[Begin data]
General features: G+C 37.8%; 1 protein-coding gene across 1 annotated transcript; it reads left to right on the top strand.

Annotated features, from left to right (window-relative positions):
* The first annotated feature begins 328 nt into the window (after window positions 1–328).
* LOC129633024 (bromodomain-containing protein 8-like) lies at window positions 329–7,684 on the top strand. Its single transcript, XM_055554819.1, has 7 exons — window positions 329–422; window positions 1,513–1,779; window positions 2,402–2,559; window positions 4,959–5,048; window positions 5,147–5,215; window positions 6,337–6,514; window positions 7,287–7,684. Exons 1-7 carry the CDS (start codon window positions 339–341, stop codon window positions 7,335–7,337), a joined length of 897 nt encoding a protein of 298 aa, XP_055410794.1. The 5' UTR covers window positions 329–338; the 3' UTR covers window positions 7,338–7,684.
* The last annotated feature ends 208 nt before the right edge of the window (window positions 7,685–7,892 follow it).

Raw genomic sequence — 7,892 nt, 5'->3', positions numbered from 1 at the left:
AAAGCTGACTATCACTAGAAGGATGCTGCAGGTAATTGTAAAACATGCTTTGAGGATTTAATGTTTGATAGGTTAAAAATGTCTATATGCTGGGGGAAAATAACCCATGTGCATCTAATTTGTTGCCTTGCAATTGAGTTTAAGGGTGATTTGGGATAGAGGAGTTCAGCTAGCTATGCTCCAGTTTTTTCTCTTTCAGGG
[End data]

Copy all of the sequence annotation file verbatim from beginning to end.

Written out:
General features: G+C 37.8%; 1 protein-coding gene across 1 annotated transcript; it reads left to right on the top strand.

Annotated features, from left to right (window-relative positions):
* The first annotated feature begins 328 nt into the window (after window positions 1–328).
* LOC129633024 (bromodomain-containing protein 8-like) lies at window positions 329–7,684 on the top strand. Its single transcript, XM_055554819.1, has 7 exons — window positions 329–422; window positions 1,513–1,779; window positions 2,402–2,559; window positions 4,959–5,048; window positions 5,147–5,215; window positions 6,337–6,514; window positions 7,287–7,684. Exons 1-7 carry the CDS (start codon window positions 339–341, stop codon window positions 7,335–7,337), a joined length of 897 nt encoding a protein of 298 aa, XP_055410794.1. The 5' UTR covers window positions 329–338; the 3' UTR covers window positions 7,338–7,684.
* The last annotated feature ends 208 nt before the right edge of the window (window positions 7,685–7,892 follow it).

Raw genomic sequence — 7,892 nt, 5'->3', positions numbered from 1 at the left:
AAAGCTGACTATCACTAGAAGGATGCTGCAGGTAATTGTAAAACATGCTTTGAGGATTTAATGTTTGATAGGTTAAAAATGTCTATATGCTGGGGGAAAATAACCCATGTGCATCTAATTTGTTGCCTTGCAATTGAGTTTAAGGGTGATTTGGGATAGAGGAGTTCAGCTAGCTATGCTCCAGTTTTTTCTCTTTCAGGG